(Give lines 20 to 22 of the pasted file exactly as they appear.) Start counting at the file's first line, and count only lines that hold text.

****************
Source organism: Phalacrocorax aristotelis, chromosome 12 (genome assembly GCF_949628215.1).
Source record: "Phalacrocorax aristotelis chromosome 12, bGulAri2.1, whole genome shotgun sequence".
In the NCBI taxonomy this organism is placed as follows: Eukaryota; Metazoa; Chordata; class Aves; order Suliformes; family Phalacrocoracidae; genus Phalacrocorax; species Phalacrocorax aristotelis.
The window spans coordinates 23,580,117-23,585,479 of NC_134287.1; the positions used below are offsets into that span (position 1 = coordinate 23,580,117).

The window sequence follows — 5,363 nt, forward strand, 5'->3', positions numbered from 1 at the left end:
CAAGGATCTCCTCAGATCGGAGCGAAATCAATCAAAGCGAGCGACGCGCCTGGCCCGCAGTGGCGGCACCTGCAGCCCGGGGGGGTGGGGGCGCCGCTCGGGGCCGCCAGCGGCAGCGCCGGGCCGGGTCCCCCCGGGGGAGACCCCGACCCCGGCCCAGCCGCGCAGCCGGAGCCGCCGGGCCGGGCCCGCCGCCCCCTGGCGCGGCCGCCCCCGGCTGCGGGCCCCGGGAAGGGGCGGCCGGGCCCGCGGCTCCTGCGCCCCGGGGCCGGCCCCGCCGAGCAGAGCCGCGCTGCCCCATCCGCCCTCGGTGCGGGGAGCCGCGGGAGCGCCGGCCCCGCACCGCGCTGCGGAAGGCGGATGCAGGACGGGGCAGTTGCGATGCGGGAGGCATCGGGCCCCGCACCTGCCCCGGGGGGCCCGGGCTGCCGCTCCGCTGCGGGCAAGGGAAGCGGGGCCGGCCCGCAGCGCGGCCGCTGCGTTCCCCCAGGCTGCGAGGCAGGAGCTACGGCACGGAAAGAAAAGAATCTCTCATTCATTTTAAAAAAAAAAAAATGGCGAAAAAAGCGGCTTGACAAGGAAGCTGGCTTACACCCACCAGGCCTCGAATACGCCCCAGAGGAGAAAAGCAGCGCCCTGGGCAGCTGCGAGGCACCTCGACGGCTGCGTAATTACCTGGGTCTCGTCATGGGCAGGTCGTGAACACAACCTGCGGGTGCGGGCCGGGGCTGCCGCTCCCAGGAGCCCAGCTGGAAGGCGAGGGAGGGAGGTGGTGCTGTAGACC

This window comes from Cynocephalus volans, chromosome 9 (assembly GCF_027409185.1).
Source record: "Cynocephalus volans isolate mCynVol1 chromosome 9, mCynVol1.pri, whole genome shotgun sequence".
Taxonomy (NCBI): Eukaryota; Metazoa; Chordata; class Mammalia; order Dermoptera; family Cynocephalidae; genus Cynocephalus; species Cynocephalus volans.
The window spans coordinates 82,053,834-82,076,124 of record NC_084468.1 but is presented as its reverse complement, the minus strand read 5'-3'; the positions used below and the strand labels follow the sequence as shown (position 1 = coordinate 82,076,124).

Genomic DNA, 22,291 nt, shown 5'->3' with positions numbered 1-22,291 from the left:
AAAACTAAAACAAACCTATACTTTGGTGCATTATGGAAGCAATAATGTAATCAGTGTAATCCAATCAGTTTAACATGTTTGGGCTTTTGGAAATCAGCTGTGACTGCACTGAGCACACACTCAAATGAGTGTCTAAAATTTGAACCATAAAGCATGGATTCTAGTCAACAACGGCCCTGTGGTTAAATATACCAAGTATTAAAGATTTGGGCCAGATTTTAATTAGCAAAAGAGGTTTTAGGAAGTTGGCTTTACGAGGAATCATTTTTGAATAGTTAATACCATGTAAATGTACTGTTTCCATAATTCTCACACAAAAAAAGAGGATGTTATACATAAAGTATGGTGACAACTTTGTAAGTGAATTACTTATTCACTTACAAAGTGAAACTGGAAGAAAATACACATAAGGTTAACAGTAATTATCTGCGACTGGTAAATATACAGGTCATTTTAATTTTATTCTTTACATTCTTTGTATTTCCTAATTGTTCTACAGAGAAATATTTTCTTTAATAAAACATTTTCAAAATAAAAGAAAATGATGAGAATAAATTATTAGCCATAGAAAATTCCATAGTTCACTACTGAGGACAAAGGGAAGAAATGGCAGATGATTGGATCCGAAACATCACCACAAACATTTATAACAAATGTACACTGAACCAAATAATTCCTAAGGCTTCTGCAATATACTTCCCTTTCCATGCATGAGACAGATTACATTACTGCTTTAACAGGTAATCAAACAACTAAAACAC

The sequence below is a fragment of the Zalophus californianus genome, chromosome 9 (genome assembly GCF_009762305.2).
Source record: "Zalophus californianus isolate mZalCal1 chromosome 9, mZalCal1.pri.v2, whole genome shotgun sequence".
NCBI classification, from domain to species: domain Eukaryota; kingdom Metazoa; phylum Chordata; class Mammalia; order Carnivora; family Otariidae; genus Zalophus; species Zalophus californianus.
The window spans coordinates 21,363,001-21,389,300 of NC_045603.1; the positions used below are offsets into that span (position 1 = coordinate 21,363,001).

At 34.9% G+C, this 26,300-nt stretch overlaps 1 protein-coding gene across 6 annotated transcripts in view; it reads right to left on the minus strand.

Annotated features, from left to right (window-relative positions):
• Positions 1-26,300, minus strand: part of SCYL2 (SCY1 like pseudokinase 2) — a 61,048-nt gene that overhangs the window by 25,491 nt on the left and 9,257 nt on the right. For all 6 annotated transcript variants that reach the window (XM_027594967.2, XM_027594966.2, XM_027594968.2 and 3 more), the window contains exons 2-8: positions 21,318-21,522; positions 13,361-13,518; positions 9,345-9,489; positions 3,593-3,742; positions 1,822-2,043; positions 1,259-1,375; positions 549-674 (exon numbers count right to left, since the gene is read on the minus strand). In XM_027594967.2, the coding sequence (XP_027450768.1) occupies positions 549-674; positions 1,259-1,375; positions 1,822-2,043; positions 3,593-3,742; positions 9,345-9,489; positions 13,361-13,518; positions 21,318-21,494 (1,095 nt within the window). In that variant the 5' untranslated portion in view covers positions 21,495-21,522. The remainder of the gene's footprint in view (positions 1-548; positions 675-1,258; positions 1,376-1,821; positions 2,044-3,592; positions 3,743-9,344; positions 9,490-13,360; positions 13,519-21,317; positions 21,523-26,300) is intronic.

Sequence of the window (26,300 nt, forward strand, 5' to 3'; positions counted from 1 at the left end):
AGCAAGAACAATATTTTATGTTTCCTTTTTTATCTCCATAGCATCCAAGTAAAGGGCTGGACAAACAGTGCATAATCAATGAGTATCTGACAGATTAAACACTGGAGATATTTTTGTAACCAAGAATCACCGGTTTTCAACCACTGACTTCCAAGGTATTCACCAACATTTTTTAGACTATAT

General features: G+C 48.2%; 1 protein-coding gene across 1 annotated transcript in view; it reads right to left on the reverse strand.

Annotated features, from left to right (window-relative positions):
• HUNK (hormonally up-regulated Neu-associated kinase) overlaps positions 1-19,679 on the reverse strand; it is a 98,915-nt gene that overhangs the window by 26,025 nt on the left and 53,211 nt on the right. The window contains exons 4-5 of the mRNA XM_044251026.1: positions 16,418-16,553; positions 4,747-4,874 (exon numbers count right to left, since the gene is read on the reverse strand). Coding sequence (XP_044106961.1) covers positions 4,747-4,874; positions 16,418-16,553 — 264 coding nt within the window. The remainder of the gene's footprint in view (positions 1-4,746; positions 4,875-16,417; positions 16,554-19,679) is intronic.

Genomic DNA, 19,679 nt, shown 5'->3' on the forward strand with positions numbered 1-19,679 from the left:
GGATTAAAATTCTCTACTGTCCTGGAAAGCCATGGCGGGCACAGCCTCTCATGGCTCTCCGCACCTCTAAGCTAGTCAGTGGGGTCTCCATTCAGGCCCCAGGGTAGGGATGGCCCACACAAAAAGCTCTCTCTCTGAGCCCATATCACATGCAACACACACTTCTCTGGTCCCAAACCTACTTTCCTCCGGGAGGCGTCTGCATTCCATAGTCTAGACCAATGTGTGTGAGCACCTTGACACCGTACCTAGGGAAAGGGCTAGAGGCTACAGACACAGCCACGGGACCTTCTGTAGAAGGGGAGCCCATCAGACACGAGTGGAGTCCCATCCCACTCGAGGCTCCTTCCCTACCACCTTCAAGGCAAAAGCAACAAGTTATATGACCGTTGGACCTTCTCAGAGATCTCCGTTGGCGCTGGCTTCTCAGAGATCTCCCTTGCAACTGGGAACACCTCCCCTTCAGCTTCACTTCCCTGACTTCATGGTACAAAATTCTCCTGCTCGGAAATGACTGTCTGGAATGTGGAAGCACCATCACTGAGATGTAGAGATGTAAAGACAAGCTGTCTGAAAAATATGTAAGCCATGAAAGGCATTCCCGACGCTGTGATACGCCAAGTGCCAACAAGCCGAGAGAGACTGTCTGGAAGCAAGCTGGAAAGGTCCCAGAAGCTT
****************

Sequence of the window (26,300 nt, forward strand, 5' to 3'; positions counted from 1 at the left end):
AGCAAGAACAATATTTTATGTTTCCTTTTTTATCTCCATAGCATCCAAGTAAAGGGCTGGACAAACAGTGCATAATCAATGAGTATCTGACAGATTAAACACTGGAGATATTTTTGTAACCAAGAATCACCGGTTTTCAACCACTGACTTCCAAGGTATTCACCAACATTTTTTAGACTATAT

General features: G+C 48.2%; 1 protein-coding gene across 1 annotated transcript in view; it reads right to left on the reverse strand.